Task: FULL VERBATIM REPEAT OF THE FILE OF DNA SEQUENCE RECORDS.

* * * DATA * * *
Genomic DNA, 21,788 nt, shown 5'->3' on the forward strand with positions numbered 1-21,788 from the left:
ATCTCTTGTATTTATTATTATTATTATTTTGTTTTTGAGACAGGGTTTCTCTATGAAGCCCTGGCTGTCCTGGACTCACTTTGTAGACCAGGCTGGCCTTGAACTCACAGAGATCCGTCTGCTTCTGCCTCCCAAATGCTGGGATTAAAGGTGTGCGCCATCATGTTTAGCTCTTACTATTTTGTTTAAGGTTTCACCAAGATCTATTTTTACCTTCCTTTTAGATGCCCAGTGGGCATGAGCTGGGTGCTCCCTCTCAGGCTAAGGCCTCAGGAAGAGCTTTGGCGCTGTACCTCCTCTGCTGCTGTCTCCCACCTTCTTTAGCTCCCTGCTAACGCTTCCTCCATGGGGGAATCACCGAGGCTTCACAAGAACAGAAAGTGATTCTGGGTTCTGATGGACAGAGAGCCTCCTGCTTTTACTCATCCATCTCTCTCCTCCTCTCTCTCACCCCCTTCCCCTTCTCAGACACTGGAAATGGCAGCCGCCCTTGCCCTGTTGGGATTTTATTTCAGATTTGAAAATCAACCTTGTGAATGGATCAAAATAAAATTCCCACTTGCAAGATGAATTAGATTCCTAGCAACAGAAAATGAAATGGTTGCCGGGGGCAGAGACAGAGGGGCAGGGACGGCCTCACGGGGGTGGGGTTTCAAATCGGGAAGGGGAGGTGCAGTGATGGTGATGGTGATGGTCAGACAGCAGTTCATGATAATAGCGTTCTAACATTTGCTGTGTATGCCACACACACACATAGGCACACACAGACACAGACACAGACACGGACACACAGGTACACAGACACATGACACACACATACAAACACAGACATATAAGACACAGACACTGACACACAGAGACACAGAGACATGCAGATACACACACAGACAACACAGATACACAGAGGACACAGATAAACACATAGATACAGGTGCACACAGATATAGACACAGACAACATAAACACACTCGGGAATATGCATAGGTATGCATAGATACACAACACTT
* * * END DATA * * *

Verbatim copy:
Genomic DNA, 21,788 nt, shown 5'->3' on the forward strand with positions numbered 1-21,788 from the left:
ATCTCTTGTATTTATTATTATTATTATTTTGTTTTTGAGACAGGGTTTCTCTATGAAGCCCTGGCTGTCCTGGACTCACTTTGTAGACCAGGCTGGCCTTGAACTCACAGAGATCCGTCTGCTTCTGCCTCCCAAATGCTGGGATTAAAGGTGTGCGCCATCATGTTTAGCTCTTACTATTTTGTTTAAGGTTTCACCAAGATCTATTTTTACCTTCCTTTTAGATGCCCAGTGGGCATGAGCTGGGTGCTCCCTCTCAGGCTAAGGCCTCAGGAAGAGCTTTGGCGCTGTACCTCCTCTGCTGCTGTCTCCCACCTTCTTTAGCTCCCTGCTAACGCTTCCTCCATGGGGGAATCACCGAGGCTTCACAAGAACAGAAAGTGATTCTGGGTTCTGATGGACAGAGAGCCTCCTGCTTTTACTCATCCATCTCTCTCCTCCTCTCTCTCACCCCCTTCCCCTTCTCAGACACTGGAAATGGCAGCCGCCCTTGCCCTGTTGGGATTTTATTTCAGATTTGAAAATCAACCTTGTGAATGGATCAAAATAAAATTCCCACTTGCAAGATGAATTAGATTCCTAGCAACAGAAAATGAAATGGTTGCCGGGGGCAGAGACAGAGGGGCAGGGACGGCCTCACGGGGGTGGGGTTTCAAATCGGGAAGGGGAGGTGCAGTGATGGTGATGGTGATGGTCAGACAGCAGTTCATGATAATAGCGTTCTAACATTTGCTGTGTATGCCACACACACACATAGGCACACACAGACACAGACACAGACACGGACACACAGGTACACAGACACATGACACACACATACAAACACAGACATATAAGACACAGACACTGACACACAGAGACACAGAGACATGCAGATACACACACAGACAACACAGATACACAGAGGACACAGATAAACACATAGATACAGGTGCACACAGATATAGACACAGACAACATAAACACACTCGGGAATATGCATAGGTATGCATAGATACACAACACTT